by MaryAlice Bitts-Jackson
Maxine Kumin nearly abandoned her dream after a professor's exceptionally harsh critique. "He wrote, 'Say it with flowers, but for god's sake, don't write any more poems,' " Kumin recalled during a public appearance at Dickinson College.
Mortified, she took his advice.
Almost two decades passed before Kumin—by then a housewife and mother of three—enrolled in another poetry class. This time, however, she was armed with mature insight and sensibility. And it shone in her work. Now a major figure in American poetry, Kumin has published more than a dozen acclaimed poetry collections, including the Pulitzer Prize-winning Up Country: Poems of New England (1972).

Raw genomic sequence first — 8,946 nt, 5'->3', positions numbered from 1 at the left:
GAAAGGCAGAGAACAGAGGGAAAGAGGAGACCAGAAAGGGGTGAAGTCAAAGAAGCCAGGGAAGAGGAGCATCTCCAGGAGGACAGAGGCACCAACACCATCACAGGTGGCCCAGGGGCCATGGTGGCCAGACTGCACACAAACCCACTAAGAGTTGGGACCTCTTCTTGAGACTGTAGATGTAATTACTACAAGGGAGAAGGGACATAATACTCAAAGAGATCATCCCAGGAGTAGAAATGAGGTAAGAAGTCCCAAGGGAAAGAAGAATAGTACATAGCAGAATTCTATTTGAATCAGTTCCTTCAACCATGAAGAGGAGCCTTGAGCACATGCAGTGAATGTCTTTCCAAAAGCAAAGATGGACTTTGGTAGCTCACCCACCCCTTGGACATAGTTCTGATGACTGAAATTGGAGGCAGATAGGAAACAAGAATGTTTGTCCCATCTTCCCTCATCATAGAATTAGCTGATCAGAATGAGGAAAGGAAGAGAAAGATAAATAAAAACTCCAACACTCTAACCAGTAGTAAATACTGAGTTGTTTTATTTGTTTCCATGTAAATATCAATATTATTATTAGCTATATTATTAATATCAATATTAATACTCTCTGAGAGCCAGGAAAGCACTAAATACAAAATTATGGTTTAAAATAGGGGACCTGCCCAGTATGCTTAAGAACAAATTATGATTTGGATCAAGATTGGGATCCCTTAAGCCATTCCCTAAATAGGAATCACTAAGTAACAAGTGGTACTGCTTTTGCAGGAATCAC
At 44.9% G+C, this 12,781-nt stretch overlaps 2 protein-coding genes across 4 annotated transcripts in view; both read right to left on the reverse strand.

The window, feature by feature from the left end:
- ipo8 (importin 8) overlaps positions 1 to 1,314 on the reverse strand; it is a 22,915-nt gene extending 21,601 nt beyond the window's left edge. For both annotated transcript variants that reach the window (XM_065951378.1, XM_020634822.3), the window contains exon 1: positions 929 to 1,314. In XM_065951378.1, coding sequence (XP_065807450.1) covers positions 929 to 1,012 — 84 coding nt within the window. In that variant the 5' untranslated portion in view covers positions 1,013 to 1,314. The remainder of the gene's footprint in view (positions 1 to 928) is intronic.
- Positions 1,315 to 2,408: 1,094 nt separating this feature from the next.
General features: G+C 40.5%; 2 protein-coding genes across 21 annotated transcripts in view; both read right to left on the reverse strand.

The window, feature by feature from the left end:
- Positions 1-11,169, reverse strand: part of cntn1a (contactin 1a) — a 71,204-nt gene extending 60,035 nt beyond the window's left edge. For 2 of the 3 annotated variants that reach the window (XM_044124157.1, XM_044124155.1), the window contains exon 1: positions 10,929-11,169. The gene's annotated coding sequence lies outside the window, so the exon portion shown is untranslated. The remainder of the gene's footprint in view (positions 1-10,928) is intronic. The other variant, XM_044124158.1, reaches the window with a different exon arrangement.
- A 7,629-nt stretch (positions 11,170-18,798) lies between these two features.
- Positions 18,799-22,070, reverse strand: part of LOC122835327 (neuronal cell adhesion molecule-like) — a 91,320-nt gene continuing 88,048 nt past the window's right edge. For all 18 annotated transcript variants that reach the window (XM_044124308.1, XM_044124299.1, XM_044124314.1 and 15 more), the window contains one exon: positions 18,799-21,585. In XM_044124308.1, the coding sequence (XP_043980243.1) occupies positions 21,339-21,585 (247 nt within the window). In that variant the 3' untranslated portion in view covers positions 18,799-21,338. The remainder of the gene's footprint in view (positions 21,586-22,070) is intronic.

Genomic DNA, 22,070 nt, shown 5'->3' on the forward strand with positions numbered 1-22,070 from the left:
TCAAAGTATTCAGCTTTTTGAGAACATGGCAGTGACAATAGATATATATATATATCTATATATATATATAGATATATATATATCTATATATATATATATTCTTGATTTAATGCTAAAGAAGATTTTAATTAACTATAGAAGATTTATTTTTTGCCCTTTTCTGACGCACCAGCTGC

Many other prestigious awards and publications later, Kumin is the recipient of the 2009 Harold and Ethel L. Stellfox Visiting Scholars and Writers Program award. She accepted the award during a two-day stay at Dickinson College.
In a question-and-answer session in Rubendall Recital Hall, Kumin spoke openly about her struggles with literary criticism, her friendship with Anne Sexton, her view of poetic forms and the challenges faced by American female poets in the 1950s and 60s. When asked if writers should get permission before writing about people they know, Kumin displayed the late-blooming moxie that has driven her later-life success. “Art is not life. Art is one step beyond,” she asserted. “Damn the torpedoes! Full steam ahead!”
Published September 9, 2009